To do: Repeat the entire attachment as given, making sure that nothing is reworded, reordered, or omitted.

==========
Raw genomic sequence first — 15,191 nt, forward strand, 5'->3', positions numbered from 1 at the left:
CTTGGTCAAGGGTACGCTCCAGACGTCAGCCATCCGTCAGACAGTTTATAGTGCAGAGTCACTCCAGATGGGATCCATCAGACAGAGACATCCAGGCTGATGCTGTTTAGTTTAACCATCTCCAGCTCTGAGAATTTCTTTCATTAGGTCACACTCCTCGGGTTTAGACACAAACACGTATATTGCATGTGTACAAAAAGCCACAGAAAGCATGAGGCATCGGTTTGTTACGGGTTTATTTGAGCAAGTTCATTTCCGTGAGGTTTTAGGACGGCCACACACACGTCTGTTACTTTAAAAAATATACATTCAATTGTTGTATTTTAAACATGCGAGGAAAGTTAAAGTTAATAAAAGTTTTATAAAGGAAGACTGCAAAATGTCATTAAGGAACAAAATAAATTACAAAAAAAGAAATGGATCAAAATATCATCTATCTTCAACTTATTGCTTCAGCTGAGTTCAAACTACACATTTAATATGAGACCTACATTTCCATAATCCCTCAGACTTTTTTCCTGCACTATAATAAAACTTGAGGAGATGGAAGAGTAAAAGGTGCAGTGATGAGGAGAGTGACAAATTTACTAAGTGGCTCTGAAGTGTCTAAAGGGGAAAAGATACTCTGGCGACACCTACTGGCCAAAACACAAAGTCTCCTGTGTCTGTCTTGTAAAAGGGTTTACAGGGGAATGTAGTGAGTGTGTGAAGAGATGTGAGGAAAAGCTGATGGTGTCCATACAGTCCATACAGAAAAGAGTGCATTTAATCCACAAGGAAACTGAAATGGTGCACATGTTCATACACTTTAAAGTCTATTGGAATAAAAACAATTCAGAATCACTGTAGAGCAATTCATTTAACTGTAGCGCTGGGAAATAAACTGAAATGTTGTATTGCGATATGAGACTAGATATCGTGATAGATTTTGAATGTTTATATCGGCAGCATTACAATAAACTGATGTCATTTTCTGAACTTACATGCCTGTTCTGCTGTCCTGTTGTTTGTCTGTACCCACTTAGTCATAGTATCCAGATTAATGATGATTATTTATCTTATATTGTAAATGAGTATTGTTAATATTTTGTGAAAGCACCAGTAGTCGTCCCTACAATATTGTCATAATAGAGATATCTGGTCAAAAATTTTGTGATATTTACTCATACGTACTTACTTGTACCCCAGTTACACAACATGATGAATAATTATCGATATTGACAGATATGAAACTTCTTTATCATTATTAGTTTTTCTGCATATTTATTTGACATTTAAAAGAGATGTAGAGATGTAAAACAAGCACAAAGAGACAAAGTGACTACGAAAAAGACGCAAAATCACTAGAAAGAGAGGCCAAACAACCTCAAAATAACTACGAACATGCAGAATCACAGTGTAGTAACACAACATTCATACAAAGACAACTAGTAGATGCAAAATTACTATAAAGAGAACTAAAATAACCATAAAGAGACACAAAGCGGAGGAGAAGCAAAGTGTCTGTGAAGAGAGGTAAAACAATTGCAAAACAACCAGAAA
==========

Raw genomic sequence first — 15,191 nt, forward strand, 5'->3', positions numbered from 1 at the left:
CTTGGTCAAGGGTACGCTCCAGACGTCAGCCATCCGTCAGACAGTTTATAGTGCAGAGTCACTCCAGATGGGATCCATCAGACAGAGACATCCAGGCTGATGCTGTTTAGTTTAACCATCTCCAGCTCTGAGAATTTCTTTCATTAGGTCACACTCCTCGGGTTTAGACACAAACACGTATATTGCATGTGTACAAAAAGCCACAGAAAGCATGAGGCATCGGTTTGTTACGGGTTTATTTGAGCAAGTTCATTTCCGTGAGGTTTTAGGACGGCCACACACACGTCTGTTACTTTAAAAAATATACATTCAATTGTTGTATTTTAAACATGCGAGGAAAGTTAAAGTTAATAAAAGTTTTATAAAGGAAGACTGCAAAATGTCATTAAGGAACAAAATAAATTACAAAAAAAGAAATGGATCAAAATATCATCTATCTTCAACTTATTGCTTCAGCTGAGTTCAAACTACACATTTAATATGAGACCTACATTTCCATAATCCCTCAGACTTTTTTCCTGCACTATAATAAAACTTGAGGAGATGGAAGAGTAAAAGGTGCAGTGATGAGGAGAGTGACAAATTTACTAAGTGGCTCTGAAGTGTCTAAAGGGGAAAAGATACTCTGGCGACACCTACTGGCCAAAACACAAAGTCTCCTGTGTCTGTCTTGTAAAAGGGTTTACAGGGGAATGTAGTGAGTGTGTGAAGAGATGTGAGGAAAAGCTGATGGTGTCCATACAGTCCATACAGAAAAGAGTGCATTTAATCCACAAGGAAACTGAAATGGTGCACATGTTCATACACTTTAAAGTCTATTGGAATAAAAACAATTCAGAATCACTGTAGAGCAATTCATTTAACTGTAGCGCTGGGAAATAAACTGAAATGTTGTATTGCGATATGAGACTAGATATCGTGATAGATTTTGAATGTTTATATCGGCAGCATTACAATAAACTGATGTCATTTTCTGAACTTACATGCCTGTTCTGCTGTCCTGTTGTTTGTCTGTACCCACTTAGTCATAGTATCCAGATTAATGATGATTATTTATCTTATATTGTAAATGAGTATTGTTAATATTTTGTGAAAGCACCAGTAGTCGTCCCTACAATATTGTCATAATAGAGATATCTGGTCAAAAATTTTGTGATATTTACTCATACGTACTTACTTGTACCCCAGTTACACAACATGATGAATAATTATCGATATTGACAGATATGAAACTTCTTTATCATTATTAGTTTTTCTGCATATTTATTTGACATTTAAAAGAGATGTAGAGATGTAAAACAAGCACAAAGAGACAAAGTGACTACGAAAAAGACGCAAAATCACTAGAAAGAGAGGCCAAACAACCTCAAAATAACTACGAACATGCAGAATCACAGTGTAGTAACACAACATTCATACAAAGACAACTAGTAGATGCAAAATTACTATAAAGAGAACTAAAATAACCATAAAGAGACACAAAGCGGAGGAGAAGCAAAGTGTCTGTGAAGAGAGGTAAAACAATTGCAAAACAACCAGAAA